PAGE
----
NOTE: This is a re-post of an article I wrote for Book Riot that ran on March 23, 2017.
As a kid in Hyderabad, my trips to Walden Books were a lot like my trips to bookstores now as an adult in Toronto: I went in primarily for something fun and tended to leave with something gory, plus some stationary. Horror and high fantasy were hard to find in the children’s section. My memory of the kids’ section of bookstores in India was shelf after shelf of Mallory Towers, The Famous Five, The Secret Seven, Charlie and the Chocolate Factory, Ruskin Bond anthologies, and the occasional Eoin Colfer. If you ever wanted to read something Indian–or, indeed, if you wanted something other than fantasy or realistic fiction–you had to leave for the not-so-colourful part of the store.
Researching titles for this #OwnVoices list points to the fact that even though YA as a category is definitely picking up in India, I believe younger readers still rely heavily on YA from other English-speaking countries and tend to discover local writers in the fiction section instead. For instance, it is very hard to find the casual inclusion of LGBTQIA+ characters in YA*, so readers would have to rely on books that aren’t necessarily marketed for young adults.
Devdutt Pattanaik’s Sikhandi and Other Tales They Don’t Tell You is one such book. The thesis of this collection of Hindu stories is that “queerness isn’t only modern, Western or sexual.” It is a direct argument against the conservative *cough-bigoted-cough* Hindu belief that India is better off rejecting “Western ideas” like homosexuality. The fact that this collection reveals stories within the context of Hinduism—a religion that effects the way people look at their Indian-ness—makes it an important read. It challenges people’s perceptions on faith and love. It also shows people that deviating from the norm does not mean you do not have a place in your own religion or country. I’m not saying this would make an easy read for every teenager, but it would have made my life a lot easier had I read it sooner rather than later.
Another book that probably wouldn’t have been set in the children’s section is Sultana’s Dream by Begum Rokheya Sakhawat Hossain, even if I am convinced that teens can read and appreciate it. The book, first published in 1905, has been illustrated and republished by one of my favourite publishers in the world, Tara Books. Tara Books typically employs Indian tribal artists to illustrate the chapter books and picture books that they publish. This particular book is illustrated by a Gond tribe artist, Durga Bai. Her meticulous etchings add something new to this feminist utopia that predates Charlotte Gilman’s Herland by about ten years. The story imagines a world where the gender binary—yes, okay, “binary” shows you how old this story is—is flipped and the strange thing is, even now, it has the potential to surprise and enchant.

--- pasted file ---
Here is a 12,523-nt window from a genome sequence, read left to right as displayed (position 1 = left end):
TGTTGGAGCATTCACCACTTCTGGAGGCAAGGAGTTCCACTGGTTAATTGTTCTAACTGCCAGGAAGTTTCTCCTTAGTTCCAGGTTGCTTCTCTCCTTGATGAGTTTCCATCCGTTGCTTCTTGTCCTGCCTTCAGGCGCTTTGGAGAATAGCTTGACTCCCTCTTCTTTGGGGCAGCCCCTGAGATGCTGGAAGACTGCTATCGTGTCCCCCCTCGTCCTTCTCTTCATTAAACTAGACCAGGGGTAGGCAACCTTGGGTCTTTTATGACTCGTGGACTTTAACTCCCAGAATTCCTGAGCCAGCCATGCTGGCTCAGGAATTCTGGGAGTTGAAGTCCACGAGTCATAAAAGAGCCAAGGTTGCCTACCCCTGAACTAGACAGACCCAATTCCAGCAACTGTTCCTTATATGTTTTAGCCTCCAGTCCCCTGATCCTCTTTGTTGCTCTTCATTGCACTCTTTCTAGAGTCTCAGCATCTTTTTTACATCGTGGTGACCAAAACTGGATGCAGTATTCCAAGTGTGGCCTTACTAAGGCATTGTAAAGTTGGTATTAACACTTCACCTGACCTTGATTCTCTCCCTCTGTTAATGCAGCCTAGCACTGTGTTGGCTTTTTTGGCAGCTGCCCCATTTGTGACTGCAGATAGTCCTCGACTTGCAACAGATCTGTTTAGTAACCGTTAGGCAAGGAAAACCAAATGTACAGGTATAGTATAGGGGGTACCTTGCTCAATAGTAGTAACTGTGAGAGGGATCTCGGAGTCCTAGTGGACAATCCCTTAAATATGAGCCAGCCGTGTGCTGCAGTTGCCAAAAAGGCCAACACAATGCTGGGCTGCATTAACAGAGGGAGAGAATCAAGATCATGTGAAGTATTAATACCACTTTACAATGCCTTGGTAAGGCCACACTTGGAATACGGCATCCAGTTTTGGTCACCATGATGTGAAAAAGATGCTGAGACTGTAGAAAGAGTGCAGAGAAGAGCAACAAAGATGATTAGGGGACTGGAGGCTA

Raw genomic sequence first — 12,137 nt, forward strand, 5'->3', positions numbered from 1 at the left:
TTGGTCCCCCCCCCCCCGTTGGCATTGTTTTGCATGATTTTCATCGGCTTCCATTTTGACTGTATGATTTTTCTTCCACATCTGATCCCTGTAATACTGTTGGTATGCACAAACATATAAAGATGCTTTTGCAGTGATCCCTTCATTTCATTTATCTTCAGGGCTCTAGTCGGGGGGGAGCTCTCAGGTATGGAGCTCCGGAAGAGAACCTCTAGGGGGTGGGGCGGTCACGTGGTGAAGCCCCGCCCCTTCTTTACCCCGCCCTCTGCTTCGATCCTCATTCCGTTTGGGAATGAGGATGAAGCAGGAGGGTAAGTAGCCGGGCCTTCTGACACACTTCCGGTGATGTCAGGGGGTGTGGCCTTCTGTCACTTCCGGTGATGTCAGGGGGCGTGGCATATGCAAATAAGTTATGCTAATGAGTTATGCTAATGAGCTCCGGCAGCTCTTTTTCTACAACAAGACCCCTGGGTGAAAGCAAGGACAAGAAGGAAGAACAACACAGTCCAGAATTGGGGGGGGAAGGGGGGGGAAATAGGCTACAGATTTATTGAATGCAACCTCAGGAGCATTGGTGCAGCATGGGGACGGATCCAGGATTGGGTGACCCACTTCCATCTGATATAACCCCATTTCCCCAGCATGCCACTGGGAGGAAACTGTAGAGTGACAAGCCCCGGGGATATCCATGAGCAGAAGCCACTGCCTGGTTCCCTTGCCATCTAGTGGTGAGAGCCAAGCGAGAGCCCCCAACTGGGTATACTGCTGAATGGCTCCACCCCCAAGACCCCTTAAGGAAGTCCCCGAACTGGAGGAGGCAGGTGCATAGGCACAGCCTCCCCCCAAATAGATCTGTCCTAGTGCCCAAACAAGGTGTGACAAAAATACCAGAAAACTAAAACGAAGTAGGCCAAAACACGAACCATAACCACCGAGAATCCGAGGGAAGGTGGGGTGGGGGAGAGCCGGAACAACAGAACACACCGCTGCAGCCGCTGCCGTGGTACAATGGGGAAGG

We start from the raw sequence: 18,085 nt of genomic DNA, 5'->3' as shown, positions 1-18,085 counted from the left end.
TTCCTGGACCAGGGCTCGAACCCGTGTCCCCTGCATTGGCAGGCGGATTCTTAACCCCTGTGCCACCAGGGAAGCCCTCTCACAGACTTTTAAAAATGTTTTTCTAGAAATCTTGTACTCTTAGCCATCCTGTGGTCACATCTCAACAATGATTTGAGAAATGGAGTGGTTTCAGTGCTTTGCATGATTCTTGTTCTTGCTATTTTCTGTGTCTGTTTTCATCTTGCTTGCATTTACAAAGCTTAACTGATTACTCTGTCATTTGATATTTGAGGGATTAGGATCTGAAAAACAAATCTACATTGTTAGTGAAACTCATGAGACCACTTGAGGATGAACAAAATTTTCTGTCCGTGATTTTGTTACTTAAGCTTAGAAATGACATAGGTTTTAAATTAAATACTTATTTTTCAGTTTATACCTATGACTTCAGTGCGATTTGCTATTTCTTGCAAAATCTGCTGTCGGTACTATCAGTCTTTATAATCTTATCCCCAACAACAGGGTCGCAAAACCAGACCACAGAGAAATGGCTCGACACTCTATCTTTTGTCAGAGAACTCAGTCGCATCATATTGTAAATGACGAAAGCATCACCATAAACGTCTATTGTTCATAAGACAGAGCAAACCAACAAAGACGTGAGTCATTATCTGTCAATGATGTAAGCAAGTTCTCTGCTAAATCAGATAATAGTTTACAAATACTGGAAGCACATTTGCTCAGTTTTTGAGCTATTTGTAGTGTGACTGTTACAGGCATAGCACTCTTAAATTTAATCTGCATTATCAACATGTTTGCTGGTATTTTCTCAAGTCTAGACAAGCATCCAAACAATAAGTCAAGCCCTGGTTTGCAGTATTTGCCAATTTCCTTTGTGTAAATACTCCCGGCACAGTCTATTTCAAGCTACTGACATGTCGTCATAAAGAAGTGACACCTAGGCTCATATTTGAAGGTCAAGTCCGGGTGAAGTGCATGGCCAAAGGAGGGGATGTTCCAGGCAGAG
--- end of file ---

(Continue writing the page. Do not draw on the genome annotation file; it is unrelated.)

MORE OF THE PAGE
Of course, this isn’t to say that contemporary Indian treasures of the literary kind only live in the “grown-up” section. One of my favourite reads this year has got to be Kavitha Mandana’s Trappedwhich not only has one of the most beautiful covers, but is one of the strangest stories I’ve read in a while. It takes the word “ghostwriter” in a literal sense and builds an intriguing plot around that idea. Aditi and Arjun, twins and musical genii have a very specific question about copyright: how do you credit the writer of a song when the writer doesn’t really exist? Or, worse, if the writer exists but only in your eyes, the eyes of a child? A fun, musical book that I wish I’d had during the long bus rides from Hyderabad to Nizamabad. (Look, five hours is an interminable period of time for a child, okay?)
A book that feels similar in tone, if not in genre, is The Life and Times of Layla the Ordinary by Minna Madhavan. Adorable is the word that comes to my mind when I think about this book. I’m not going to lie: this book could have benefited from another round of edits, but overall, it’s an easy read. Light, happy, and sweet like the Barista frappe mentioned in the very first page, it combines short bursts of prose with sketches and lots of lists. It’s visually delightful and it really feels like the author was enjoying herself as she wrote this one. Also, it kind of reminds me of Princess Diaries—yet another YA series I’d picked up while in India—though, happily, without the princess part which was the least interesting bit. For me, anyway.
The last book I want to include in this list, my first investigation into YA in India—Oh! IndiYA! Sorry not sorry!—is Nikita Singh’s Right Here Right Now. It’s a bit of a change in pace after the last book, but still an interesting read. Kalindi wakes up in a hospital not knowing how or why she came to be there. She barely remembers her life before waking up in a hospital gown, which is pretty bad for lots of reasons, but honestly, the most stressful part about reading this book was how on earth is she going to pass her board exams?! *ahem* I mean, obviously, this is not what the book is about. For those of you who couldn’t care less about examinations, this is a compelling read about shifting memories and how they affect the protagonists present, altering her relationships, and probably changing her future from what it used to be, what it should have been. Another one that’s sure to keep you entertained from start to finish.
For now, this is my list of books to read if you’re looking for YA from India. I intend to do another round of recommendations in the future; perhaps, when I next get the chance to visit home I’ll find a way to spend all my time at the bookstore “for research”.
*or, at least, the Indian YA that I managed to unearth during my incessant link-clicking